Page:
Beach was born in the United States, a daughter of a Protestant clergyman. She came to Paris, France, around 1914, and planned to return to the United States and open a bookstore featuring the works of French authors. When lack of financial backing made this venture impossible, Beach decided to stay in France and opened her bookstore in Paris instead. During her years as a student, Beach had met and become friends with Adrienne Monnier, who herself owned a bookstore, named La Maison des Amis des Livres. It was frequented by many major figures in the French literary world, including André Gide, Valéry Larbaud, and Paul Valéry, among others. When Beach was unable to procure sufficient funds for her bookshop in New York City, Monnier encouraged her to open a store in Paris instead, selling authors of English-language works. Beach did just that, modeling her shop on Monnier's and opening across the street from her mentor and friend, in 1919. Part bookstore, and part lending library, the store became a haven for the large number of expatriate American and English authors living in Paris at the time. Writers such as Ernest Hemingway, James Joyce, Gertrude Stein, F. Scott Fitzgerald, Ford Madox Ford, Kay Boyle, and many others were among those who frequented Beach's shop regularly. Beach herself edited the work of many authors, publishing literary reviews of their works, helping them publish their works, and generally providing new and experimental authors with a venue for presentation. She also translated several English-language works into French and vice versa.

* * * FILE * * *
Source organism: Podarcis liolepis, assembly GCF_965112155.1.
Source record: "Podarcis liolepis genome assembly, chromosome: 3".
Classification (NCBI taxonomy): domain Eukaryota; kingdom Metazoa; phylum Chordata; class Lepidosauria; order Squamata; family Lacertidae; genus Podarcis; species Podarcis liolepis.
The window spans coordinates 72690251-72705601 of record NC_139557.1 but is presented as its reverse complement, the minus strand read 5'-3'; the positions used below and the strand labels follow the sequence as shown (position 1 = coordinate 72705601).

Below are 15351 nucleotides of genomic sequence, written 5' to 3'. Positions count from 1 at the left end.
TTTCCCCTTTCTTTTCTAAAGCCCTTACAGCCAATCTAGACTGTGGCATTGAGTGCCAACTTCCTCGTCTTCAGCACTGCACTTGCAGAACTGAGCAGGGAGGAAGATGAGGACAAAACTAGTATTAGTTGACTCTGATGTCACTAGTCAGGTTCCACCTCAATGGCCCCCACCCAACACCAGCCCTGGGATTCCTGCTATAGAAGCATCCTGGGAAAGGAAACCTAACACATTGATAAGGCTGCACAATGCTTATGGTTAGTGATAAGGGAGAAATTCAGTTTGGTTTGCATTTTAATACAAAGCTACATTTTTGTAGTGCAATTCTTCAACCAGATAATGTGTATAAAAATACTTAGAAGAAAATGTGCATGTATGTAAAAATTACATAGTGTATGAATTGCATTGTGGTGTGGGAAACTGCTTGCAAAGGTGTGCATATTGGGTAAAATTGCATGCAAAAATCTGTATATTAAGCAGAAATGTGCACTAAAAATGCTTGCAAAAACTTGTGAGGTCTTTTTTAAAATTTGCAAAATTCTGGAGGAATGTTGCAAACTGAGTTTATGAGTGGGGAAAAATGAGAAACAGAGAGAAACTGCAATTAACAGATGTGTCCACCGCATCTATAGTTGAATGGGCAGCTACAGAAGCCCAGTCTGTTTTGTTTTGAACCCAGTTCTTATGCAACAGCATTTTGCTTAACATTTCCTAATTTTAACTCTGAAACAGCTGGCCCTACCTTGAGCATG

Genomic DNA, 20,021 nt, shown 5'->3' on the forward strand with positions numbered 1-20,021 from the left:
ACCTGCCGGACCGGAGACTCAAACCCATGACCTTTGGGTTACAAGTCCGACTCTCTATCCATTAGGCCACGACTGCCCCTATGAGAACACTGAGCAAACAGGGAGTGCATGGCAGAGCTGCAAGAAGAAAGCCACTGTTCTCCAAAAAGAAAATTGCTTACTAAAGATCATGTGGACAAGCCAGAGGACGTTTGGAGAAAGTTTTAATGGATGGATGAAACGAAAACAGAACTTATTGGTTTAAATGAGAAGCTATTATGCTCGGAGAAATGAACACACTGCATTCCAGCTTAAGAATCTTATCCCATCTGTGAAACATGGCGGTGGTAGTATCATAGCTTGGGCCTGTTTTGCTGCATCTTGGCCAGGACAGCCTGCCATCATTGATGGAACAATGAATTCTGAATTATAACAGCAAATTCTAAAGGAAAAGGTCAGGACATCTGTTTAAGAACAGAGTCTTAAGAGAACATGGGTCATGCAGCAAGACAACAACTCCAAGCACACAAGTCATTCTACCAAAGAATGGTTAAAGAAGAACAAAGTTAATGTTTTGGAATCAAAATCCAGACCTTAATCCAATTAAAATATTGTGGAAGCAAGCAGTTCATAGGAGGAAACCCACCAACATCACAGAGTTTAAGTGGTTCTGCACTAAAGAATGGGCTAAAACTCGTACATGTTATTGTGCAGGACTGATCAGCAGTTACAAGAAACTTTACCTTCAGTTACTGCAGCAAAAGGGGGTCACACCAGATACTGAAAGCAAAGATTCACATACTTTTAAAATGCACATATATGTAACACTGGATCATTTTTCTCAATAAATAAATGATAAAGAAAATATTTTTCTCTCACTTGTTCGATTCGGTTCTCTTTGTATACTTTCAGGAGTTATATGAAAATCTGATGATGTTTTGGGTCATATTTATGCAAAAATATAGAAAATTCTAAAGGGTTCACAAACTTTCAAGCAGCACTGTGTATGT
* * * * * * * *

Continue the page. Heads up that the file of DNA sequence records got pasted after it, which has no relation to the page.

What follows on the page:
In time, Shakespeare and Company became an integral part of the expatriate literary life in Paris during the 1920s and 1930s, with many authors even using the store for their mailing address. Inspired by previous expatriates such as Gertrude Stein and Ezra Pound, many Americans chose to move to Paris, and Shakespeare and Company provided them with a perfect venue to interact with other authors, both French and English. As a business, the bookshop never really made a huge profit, with most of its revenues derived from the subscriptions people paid to use the premises and its contents as a lending library. The most significant literary event in the history of Shakespeare and Company occurred in 1922, when Beach, who had been friends with Joyce for some years and was familiar with the difficulties he was encountering in finding a publisher for his new book, offered to publish it herself. Thus, Beach became a publisher, and Ulysses was published in 1922. It is widely documented that Beach herself made numerous sacrifices in the process of urging Joyce to complete and eventually print his book. Had he not been working with Beach, Joyce would not have been given the allowances he had when working with her. To raise money for the printing, Beach used her own money and found a printer who would publish the work with a promise of future payment. She also wrote letters to her many acquaintances, soliciting subscriptions for the first edition copy of Ulysses, eventually succeeding in issuing the work. The publication of the book jolted both Joyce and Beach into instant fame, although Joyce used another publisher for the second and subsequent printings of his work. Beach continued as proprietor of Shakespeare and Company until the 1940s, but eventually shut it down. Following the start of World War II, many Americans found it hard to support themselves in France, and they moved back home. And while Beach's shop had never made a huge amount of money, these years were especially rough on the business. Ultimately, she was interned by the occupying German army, and by the time she returned in 1944, the war was almost over. She did not open Shakespeare and Company again, but in 1959, she did publish a memoir about her shop and her years in Paris, titled Shakespeare and Company. Beach died in 1962 in her sleep.